Defense Science Board on Avoiding Strategic Surprise

10.14.15 | 2 min read | Text by Steven Aftergood

The Department of Defense needs to take several steps in order to avoid “strategic surprise” by an adversary over the coming decade, according to a new study from the Defense Science Board, a Pentagon advisory body.

Among those steps, “Counterintelligence must be enhanced with urgency.” See DSB Summer Study Report on Strategic Surprise, July 2015.

The Board called for “continuous monitoring” of cleared personnel who have access to particularly sensitive information. “The use of big data analytics could allow DoD to track anomalies in the behaviors of cleared personnel in order to thwart the insider threat.”

“Continuous monitoring” involves constant surveillance of an employee’s activities (especially online activities), and it goes beyond the “continuous evaluation” of potentially derogatory information that is an emerging part of the current insider threat program.

“Insider actions often generate suspicious indicators in multiple and organizationally separate domains–physical, personnel, and cyber security. The use of big data and creative analytics can be carefully tuned to the style and workflow of the particular organization and can help to audit for integrity as well as individual user legitimacy,” the DSB report said.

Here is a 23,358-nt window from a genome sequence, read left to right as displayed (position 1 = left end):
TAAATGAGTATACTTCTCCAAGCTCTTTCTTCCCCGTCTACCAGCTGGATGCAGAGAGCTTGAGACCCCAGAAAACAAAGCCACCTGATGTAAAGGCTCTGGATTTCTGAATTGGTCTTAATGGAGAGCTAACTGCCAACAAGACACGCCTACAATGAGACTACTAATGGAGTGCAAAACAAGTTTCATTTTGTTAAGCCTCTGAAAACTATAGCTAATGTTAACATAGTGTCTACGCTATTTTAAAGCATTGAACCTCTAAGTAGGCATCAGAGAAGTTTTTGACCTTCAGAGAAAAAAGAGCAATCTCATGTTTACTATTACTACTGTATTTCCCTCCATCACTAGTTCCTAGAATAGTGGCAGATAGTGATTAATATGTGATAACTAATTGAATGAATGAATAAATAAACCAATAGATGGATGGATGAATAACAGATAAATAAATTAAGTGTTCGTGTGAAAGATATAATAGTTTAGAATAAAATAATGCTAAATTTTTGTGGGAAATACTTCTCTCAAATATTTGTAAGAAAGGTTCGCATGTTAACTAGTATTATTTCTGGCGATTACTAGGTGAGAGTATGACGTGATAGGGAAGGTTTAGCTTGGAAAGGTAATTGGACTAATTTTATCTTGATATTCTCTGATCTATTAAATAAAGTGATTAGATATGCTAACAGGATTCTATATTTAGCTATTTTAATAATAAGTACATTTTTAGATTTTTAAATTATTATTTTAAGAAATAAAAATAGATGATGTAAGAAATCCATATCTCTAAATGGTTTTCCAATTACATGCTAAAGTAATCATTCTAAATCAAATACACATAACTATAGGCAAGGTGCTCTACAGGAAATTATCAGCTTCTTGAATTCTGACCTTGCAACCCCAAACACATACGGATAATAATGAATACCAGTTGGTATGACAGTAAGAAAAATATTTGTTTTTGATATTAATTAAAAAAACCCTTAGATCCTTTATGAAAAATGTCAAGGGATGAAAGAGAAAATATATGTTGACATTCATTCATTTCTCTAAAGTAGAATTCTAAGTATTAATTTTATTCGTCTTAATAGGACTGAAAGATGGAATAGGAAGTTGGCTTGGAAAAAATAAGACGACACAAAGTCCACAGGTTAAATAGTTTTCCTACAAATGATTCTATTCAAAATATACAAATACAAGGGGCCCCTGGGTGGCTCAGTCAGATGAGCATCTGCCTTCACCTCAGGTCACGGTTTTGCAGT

The DSB report broadly addressed opportunities and vulnerabilities in eight domains: countering nuclear proliferation; ballistic and cruise missile defense; space security; undersea warfare; cyber (“The Department should treat cyber as a military capability of the highest priority”); communications and positioning, navigation, and timing (PNT); counterintelligence; and logistics resilience.

To an outside reader, the DSB report seems one-dimensional and oddly disconnected from current realities. It does not consider whether the pursuit of any of its recommended courses of actions could have unintended consequences. It does not inquire whether there are high-level national policies that would make strategic surprise more or less likely. And it does not acknowledge the recurring failure of the budget process to produce a defense budget that is responsive to national requirements in a timely fashion.